Thank You Thursdays: the girls who don’t know (yet)

I recently volunteered to speak to a small group of middle school-aged girls that my friend works with on a weekly basis. I brought copies of my new co-edited anthology, CLICK, and showed up with a big smile on my face, ready to counter all the wild myths I figured the girls would inevitably have about feminism (you know the stuff…man-hating, angry, Birkenstock-sporting etc.). I sat in their circle, cracked open a grape soda, and asked, “So when you hear the word feminism, what do you think of?”
One girl, timidly said, “I think of, like, female parts. Like cleaveridge, is that how you say it?” She looked around at the rest of the girls quizzically. All of them had a blank expression, registering next to nothing when I said the word feminism.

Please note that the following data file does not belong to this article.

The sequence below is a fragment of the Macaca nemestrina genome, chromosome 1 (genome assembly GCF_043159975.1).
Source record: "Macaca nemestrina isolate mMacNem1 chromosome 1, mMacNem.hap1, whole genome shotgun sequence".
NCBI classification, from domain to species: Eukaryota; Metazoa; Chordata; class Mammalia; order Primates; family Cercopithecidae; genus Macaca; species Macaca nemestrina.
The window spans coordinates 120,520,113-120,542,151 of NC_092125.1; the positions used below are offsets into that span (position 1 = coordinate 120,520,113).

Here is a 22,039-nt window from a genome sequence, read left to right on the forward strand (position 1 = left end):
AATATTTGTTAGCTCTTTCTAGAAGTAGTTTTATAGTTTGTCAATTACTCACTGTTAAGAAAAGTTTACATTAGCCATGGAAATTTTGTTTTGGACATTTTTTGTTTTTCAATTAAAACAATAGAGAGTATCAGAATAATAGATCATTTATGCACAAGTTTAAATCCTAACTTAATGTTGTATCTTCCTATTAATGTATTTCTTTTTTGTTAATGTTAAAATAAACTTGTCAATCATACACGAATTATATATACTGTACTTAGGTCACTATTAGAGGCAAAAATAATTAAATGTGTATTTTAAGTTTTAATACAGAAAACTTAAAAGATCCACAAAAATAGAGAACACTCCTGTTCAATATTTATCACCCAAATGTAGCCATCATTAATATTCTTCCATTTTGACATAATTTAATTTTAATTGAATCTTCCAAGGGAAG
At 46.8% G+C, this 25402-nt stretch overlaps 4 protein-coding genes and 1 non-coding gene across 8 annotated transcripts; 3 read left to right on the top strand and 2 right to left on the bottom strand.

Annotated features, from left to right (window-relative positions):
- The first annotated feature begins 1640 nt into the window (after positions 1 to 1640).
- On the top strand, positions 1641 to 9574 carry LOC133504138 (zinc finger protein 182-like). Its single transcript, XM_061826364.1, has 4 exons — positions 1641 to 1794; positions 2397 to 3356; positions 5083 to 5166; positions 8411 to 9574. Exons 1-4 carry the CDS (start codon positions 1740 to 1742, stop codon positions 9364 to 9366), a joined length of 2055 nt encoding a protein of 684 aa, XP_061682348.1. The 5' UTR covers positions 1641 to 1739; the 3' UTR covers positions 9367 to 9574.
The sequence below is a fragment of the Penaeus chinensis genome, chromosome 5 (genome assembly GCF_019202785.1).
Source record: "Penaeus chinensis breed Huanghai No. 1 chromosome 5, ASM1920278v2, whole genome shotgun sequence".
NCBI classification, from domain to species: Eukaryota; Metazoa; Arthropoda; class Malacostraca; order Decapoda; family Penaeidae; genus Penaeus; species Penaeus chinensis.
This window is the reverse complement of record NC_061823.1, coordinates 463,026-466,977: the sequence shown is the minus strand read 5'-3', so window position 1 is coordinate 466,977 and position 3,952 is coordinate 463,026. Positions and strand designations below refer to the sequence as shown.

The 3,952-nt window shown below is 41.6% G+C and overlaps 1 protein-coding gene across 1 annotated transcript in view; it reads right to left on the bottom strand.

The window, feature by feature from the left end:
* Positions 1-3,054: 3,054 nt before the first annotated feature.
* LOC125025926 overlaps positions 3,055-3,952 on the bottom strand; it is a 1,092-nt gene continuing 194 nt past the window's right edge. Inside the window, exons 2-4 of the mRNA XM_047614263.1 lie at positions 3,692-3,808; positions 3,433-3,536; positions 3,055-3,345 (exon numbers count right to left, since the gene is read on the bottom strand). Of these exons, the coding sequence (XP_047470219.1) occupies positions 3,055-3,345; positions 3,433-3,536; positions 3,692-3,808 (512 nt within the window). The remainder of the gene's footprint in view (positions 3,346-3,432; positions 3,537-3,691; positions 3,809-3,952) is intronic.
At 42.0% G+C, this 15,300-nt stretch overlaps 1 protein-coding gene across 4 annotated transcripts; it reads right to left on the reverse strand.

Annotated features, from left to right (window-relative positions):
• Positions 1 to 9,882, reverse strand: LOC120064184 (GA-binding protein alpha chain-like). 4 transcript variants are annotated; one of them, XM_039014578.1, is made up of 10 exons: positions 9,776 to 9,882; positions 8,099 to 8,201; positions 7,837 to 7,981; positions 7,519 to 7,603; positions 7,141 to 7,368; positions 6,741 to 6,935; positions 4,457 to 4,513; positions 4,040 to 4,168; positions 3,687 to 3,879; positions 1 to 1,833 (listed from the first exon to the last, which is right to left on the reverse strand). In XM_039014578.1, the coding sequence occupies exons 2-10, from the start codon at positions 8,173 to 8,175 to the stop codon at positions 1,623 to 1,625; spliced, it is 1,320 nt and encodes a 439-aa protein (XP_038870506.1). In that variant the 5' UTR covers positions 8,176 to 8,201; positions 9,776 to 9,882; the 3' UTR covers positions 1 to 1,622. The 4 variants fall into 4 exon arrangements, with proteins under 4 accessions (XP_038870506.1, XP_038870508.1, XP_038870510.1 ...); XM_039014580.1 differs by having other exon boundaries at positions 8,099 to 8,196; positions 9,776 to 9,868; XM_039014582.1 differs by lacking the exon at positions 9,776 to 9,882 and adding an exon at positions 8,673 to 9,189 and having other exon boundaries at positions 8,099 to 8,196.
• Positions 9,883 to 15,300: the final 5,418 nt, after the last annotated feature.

“I think you mean cleavage?” I said.
“Yeah, like feminine,” she answered.
“What’s feminine?” another asked.
Oh shit. It was one of those moments when the water I swim in suddenly became thick as sludge and I remembered that my reality is sharply contrasted with so many multitudes of other realities that other girls and women are living on a daily basis. While sexual double standards and pay inequity and the intergenerational divide within feminism occupy my mind, slip off my tongue, and feel very big and important on a daily basis, there are girls like these who don’t even know the difference between feminism and feminine, who have never heard of bell hooks or Feministing, who are interested in but unexposed to some of the tools that I take for granted.
So we talked. We talked about their mothers’ gendered expectations for them. We talked about street harassment. We even got into the personal as political. I signed copies of my book for each of them and we ate pizza and smiled and laughed. The biggest gift was mine–a reminder to always strain to see the water I swim in, to prioritize education above all else, to spend my energies wisely and generously in the spirit of giving others’ the tools I’ve benefited so much from having.

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